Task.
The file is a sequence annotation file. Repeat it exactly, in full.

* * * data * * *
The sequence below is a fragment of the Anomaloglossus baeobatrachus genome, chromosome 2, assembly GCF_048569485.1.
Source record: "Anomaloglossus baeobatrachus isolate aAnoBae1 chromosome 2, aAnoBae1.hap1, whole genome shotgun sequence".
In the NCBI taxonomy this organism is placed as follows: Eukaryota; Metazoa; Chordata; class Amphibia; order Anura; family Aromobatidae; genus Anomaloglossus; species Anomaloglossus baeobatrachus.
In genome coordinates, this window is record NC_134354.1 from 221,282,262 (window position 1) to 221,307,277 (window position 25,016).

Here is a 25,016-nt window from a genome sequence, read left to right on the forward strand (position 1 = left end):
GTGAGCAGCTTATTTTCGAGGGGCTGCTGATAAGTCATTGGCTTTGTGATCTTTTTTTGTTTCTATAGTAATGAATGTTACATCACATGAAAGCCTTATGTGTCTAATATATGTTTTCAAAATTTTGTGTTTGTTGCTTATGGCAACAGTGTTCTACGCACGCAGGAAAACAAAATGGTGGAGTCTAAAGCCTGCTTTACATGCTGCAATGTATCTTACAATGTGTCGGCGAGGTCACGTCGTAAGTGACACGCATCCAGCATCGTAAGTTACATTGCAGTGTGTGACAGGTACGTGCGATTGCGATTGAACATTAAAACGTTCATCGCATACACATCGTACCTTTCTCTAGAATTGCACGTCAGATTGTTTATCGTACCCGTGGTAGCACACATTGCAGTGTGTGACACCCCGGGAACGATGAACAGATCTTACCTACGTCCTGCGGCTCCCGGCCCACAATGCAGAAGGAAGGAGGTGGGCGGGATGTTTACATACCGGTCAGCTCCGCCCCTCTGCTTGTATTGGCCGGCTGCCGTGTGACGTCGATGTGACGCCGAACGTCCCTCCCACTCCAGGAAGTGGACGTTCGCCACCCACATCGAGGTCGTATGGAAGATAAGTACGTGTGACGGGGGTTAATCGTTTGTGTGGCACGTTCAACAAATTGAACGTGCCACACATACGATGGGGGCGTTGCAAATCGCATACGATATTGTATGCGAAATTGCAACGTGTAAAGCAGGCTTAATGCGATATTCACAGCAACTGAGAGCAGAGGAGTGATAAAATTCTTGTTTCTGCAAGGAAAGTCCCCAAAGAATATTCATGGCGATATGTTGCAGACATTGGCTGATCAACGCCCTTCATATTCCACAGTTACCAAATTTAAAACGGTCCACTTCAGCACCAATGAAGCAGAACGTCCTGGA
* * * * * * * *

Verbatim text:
The sequence below is a fragment of the Anomaloglossus baeobatrachus genome, chromosome 2, assembly GCF_048569485.1.
Source record: "Anomaloglossus baeobatrachus isolate aAnoBae1 chromosome 2, aAnoBae1.hap1, whole genome shotgun sequence".
In the NCBI taxonomy this organism is placed as follows: Eukaryota; Metazoa; Chordata; class Amphibia; order Anura; family Aromobatidae; genus Anomaloglossus; species Anomaloglossus baeobatrachus.
In genome coordinates, this window is record NC_134354.1 from 221,282,262 (window position 1) to 221,307,277 (window position 25,016).

Here is a 25,016-nt window from a genome sequence, read left to right on the forward strand (position 1 = left end):
GTGAGCAGCTTATTTTCGAGGGGCTGCTGATAAGTCATTGGCTTTGTGATCTTTTTTTGTTTCTATAGTAATGAATGTTACATCACATGAAAGCCTTATGTGTCTAATATATGTTTTCAAAATTTTGTGTTTGTTGCTTATGGCAACAGTGTTCTACGCACGCAGGAAAACAAAATGGTGGAGTCTAAAGCCTGCTTTACATGCTGCAATGTATCTTACAATGTGTCGGCGAGGTCACGTCGTAAGTGACACGCATCCAGCATCGTAAGTTACATTGCAGTGTGTGACAGGTACGTGCGATTGCGATTGAACATTAAAACGTTCATCGCATACACATCGTACCTTTCTCTAGAATTGCACGTCAGATTGTTTATCGTACCCGTGGTAGCACACATTGCAGTGTGTGACACCCCGGGAACGATGAACAGATCTTACCTACGTCCTGCGGCTCCCGGCCCACAATGCAGAAGGAAGGAGGTGGGCGGGATGTTTACATACCGGTCAGCTCCGCCCCTCTGCTTGTATTGGCCGGCTGCCGTGTGACGTCGATGTGACGCCGAACGTCCCTCCCACTCCAGGAAGTGGACGTTCGCCACCCACATCGAGGTCGTATGGAAGATAAGTACGTGTGACGGGGGTTAATCGTTTGTGTGGCACGTTCAACAAATTGAACGTGCCACACATACGATGGGGGCGTTGCAAATCGCATACGATATTGTATGCGAAATTGCAACGTGTAAAGCAGGCTTAATGCGATATTCACAGCAACTGAGAGCAGAGGAGTGATAAAATTCTTGTTTCTGCAAGGAAAGTCCCCAAAGAATATTCATGGCGATATGTTGCAGACATTGGCTGATCAACGCCCTTCATATTCCACAGTTACCAAATTTAAAACGGTCCACTTCAGCACCAATGAAGCAGAACGTCCTGGA